You can opt to go with less ceiling height if you do not mind having to kneel when in the structure at a greatly reduced effort. You're then probably looking at around a 2' deep hole. This probably wouldn't work for you James, since you're trying to woo a female into living in this thing, but it's something to consider for some of your lone wolf followers.

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    1. Covered in Friday's article. BTW, there are 8 articles in the series.

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  5. What about digging 1/2 way down instead ? Dig down 4 feet, build your structure, then pile the excavated around the walls and a foot of dirt on top. Leaving clerestory windows uncovered (unless you want to go full on 'mole people') and your door. Or install a roof hatch instead of a door if you like. Green stuff grows on dirt and you pretty well set for dirt insulated home that doesn't stand out like a house does. Straight lines, vertical and horizontals angles really doen't exist very much in the natural landscape.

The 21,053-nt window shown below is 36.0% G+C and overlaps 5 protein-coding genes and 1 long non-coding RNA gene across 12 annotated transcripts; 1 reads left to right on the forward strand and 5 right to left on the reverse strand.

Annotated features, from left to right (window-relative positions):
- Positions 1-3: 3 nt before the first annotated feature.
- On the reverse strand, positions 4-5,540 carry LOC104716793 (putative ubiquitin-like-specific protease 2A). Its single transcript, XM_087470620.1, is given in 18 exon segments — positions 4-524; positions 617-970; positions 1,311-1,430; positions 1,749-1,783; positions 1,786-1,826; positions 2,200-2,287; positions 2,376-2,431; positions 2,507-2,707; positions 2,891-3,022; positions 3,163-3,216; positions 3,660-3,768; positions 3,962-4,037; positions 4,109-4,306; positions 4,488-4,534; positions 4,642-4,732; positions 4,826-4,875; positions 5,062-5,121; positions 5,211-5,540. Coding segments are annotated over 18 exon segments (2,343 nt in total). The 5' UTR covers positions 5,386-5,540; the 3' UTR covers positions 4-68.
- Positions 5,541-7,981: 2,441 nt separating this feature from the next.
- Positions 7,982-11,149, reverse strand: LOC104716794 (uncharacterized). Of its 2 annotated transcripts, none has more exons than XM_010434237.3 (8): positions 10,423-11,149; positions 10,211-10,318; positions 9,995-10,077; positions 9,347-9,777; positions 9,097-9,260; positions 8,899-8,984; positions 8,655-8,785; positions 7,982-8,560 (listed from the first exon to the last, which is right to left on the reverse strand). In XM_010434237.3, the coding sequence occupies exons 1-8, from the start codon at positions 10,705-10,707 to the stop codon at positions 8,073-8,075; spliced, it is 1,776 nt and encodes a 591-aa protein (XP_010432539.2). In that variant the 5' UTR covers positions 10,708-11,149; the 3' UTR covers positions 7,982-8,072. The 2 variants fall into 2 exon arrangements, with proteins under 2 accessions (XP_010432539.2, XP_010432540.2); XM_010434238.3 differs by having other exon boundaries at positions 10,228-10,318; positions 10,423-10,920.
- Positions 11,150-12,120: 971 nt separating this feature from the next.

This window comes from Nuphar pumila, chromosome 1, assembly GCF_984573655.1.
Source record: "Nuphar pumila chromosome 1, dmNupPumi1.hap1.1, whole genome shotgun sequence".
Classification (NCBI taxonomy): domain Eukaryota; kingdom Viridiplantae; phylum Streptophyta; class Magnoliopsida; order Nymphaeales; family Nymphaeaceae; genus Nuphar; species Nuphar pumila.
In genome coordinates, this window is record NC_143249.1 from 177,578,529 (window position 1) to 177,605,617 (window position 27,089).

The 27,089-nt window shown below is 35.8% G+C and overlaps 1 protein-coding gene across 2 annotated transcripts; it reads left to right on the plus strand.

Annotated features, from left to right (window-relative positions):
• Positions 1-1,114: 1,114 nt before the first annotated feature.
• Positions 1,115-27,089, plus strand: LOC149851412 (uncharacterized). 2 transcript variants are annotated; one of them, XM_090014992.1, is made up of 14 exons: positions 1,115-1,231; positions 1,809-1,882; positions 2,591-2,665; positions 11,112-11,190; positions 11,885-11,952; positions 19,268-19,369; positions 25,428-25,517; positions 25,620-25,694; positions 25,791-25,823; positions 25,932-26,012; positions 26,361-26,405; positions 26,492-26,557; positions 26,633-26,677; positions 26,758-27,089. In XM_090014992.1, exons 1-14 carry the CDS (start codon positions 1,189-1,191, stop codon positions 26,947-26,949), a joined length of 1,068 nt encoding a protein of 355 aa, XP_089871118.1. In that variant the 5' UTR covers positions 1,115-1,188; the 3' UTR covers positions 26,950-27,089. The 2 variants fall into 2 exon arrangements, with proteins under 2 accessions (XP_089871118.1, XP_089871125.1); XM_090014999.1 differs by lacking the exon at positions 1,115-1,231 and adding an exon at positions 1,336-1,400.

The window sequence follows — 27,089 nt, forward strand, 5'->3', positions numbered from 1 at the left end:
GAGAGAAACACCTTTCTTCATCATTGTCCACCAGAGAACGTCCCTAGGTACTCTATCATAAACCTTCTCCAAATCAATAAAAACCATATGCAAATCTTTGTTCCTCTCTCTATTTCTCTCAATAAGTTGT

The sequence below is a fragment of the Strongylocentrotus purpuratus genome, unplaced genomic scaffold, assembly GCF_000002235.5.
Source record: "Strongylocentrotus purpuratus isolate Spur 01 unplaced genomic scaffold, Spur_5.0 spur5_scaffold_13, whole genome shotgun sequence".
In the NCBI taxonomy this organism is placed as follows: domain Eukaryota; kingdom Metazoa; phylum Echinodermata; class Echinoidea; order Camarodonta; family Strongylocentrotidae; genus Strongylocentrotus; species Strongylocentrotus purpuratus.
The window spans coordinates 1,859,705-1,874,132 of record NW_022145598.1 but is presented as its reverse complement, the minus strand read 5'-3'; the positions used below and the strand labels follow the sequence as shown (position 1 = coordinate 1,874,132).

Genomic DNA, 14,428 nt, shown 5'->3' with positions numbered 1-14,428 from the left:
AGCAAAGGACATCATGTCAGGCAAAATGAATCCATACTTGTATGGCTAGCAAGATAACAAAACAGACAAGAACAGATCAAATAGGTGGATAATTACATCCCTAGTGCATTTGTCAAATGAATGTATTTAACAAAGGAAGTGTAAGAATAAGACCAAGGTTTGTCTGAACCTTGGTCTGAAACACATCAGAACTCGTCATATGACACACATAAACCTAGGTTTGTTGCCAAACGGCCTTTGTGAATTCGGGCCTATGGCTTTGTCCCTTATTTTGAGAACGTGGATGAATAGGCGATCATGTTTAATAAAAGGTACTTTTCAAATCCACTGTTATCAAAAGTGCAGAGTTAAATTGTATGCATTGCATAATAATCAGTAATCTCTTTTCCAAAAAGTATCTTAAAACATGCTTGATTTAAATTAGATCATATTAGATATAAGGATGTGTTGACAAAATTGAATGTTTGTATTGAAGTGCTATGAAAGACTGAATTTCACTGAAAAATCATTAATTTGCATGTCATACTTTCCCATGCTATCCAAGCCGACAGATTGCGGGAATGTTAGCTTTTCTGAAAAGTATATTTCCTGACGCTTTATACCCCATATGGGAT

Thanks for the article. And yeah Anon 2:32 - glad to see Remus posting again too, really interesting reading there.

    Big points for digging out the pit yourself - sounds like major work.

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    1. Well, you pretty much described Friday's post.

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    2. Lol - holy crap, move over Carnac ! :^)